Earlier in the second study, scientists have warned that every year 53 thousand square km of ice is melting from the earth. Due to this, humans may have to face serious consequences in the coming time. He said that between 1979 and 2016, so much ice has melted that it can fill the huge Superior Lake.

            ‘Life’ ocean of 3 billion people of the world, will Mumbai drown?
            Ice is melting in Antarctica


          • #9333
            Anna Krasko

              Verdere studies over grote meren onder het ijs van Antarctica vertellen ook, dat het om een dynamische processen gaat van het vullen van meren en lossen van het water in de oceaan. In onderstaande fragment geven ze iets meer details hoe zulke onderzoeken verlopen en wat de bevindingen op dit moment zijn. Bijzonder was om te lezen, dat een van de meren heeft een enorme watervoorraad in de oceaan geloosd in slechts 3 dagen tijd.

              NASA uncovers hidden system of mysteriously draining lakes under Antarctica  The lakes grow and shrink beneath the ice.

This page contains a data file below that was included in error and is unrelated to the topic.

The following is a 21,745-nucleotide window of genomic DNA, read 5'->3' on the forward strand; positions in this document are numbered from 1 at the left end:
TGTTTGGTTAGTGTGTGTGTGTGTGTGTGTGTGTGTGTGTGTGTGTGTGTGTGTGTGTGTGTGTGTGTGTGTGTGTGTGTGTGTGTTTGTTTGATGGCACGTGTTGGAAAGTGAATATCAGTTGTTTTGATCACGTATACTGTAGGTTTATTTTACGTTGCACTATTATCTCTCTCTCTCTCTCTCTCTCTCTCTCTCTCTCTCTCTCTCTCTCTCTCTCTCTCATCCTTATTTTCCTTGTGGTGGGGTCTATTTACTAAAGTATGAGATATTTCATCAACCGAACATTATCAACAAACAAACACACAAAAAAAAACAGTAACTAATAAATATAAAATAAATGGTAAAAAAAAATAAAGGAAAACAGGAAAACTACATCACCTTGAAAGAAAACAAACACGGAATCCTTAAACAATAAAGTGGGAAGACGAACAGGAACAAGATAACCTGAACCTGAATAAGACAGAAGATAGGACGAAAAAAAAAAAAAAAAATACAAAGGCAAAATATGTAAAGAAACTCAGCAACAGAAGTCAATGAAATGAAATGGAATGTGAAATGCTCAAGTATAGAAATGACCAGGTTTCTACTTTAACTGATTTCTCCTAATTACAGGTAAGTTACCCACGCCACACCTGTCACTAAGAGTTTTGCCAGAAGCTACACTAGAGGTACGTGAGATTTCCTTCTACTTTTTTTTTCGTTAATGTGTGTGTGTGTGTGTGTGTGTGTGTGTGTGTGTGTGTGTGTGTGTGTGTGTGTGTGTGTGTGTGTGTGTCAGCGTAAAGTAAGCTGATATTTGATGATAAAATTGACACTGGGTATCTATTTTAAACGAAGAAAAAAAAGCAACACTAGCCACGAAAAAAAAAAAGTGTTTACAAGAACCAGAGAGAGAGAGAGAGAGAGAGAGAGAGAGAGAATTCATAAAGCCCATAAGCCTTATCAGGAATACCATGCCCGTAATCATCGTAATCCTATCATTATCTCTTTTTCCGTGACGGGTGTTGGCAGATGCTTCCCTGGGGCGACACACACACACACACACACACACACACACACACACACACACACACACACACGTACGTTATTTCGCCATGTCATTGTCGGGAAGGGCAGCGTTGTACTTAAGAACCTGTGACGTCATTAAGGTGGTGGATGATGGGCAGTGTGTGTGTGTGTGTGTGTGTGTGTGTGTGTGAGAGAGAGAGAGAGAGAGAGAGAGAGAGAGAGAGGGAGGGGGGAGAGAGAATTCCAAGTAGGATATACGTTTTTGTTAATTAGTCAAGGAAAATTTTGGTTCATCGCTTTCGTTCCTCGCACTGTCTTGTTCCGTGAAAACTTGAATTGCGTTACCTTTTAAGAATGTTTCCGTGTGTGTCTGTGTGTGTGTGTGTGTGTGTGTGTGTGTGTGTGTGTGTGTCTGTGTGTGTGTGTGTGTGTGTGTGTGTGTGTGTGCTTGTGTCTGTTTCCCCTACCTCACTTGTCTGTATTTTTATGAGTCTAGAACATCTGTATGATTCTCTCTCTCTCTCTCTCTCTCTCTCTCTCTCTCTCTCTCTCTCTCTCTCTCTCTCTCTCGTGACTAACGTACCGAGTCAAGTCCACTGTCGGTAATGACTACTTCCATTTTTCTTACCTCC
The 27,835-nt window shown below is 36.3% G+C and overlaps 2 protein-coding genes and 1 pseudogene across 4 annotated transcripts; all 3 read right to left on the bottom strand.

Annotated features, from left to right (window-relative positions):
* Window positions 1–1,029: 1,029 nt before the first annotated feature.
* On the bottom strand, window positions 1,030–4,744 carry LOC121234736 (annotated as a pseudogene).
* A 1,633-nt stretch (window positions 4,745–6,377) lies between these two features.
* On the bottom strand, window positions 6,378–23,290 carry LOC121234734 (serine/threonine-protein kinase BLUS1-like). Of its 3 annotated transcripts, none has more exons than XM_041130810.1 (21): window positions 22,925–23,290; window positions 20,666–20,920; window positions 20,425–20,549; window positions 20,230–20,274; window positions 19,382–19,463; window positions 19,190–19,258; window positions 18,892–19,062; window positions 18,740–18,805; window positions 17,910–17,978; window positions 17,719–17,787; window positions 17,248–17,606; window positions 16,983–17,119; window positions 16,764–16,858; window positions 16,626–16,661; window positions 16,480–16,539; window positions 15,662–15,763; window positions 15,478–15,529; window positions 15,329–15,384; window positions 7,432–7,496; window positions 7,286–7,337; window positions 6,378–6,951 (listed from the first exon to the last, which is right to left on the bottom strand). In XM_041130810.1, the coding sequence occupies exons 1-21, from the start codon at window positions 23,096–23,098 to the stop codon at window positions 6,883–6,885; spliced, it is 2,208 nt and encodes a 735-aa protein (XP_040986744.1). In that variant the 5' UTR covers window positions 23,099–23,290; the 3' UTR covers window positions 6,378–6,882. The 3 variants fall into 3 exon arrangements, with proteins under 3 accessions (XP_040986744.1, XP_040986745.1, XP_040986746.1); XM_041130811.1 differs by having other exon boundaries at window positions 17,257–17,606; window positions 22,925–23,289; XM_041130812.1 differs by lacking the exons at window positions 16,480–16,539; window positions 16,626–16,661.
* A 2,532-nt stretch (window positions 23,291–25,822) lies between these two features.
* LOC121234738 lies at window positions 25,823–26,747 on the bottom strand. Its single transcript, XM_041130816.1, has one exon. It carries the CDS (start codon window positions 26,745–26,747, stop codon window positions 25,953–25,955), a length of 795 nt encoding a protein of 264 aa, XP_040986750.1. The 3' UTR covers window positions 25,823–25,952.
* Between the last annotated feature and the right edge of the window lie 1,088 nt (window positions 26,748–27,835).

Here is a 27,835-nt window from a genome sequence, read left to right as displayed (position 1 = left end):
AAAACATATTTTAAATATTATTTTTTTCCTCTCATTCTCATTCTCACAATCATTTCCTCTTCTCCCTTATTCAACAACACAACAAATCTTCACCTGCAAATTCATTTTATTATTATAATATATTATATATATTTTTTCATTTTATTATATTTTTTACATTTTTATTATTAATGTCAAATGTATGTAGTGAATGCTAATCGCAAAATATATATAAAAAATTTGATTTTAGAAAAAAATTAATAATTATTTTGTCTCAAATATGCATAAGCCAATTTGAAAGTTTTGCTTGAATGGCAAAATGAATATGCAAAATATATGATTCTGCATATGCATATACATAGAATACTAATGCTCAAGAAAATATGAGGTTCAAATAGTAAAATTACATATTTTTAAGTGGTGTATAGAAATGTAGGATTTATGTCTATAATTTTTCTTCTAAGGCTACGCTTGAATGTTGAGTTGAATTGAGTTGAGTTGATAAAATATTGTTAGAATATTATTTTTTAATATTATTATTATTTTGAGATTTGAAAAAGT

By Stephanie Pappas published July 13, 2021

              Source: NASA uncovers hidden system of mysteriously draining lakes under Antarctica | Live Science


              Hidden water

              The lakes sit at the bottom of the ice sheet, where the ice meets the rocky Antarctic continent. Unlike in Greenland, where meltwater flows from the ice surface through crevasses and holes called moulins, Antarctica’s lakes form from beneath the ice, probably as a result of pressure, friction and perhaps geothermal heat.

              This water system was largely invisible until the advent of NASA’s ICESat mission in 2003. The ICESat satellite used lasers to precisely measure the elevation of Antarctic ice. In 2007, Scripps Institution of Oceanography glaciologist Helen Amanda Fricker connected the elevation changes measured by ICESat to the dynamics of the lakes deep beneath the ice surface. As the lakes drain and fill, the ice above rises and falls, offering hints as to what’s happening below.

              Fricker’s breakthrough opened up the possibility of tracking the lake system over time. ICESat, however, collected data for only six years. Its European Space Agency equivalent, CryoSat-2, collected similar data starting in 2010 but over a broader area and with less precision. In September 2018, NASA launched a new satellite, ICESat-2, which collects the highest-precision data yet.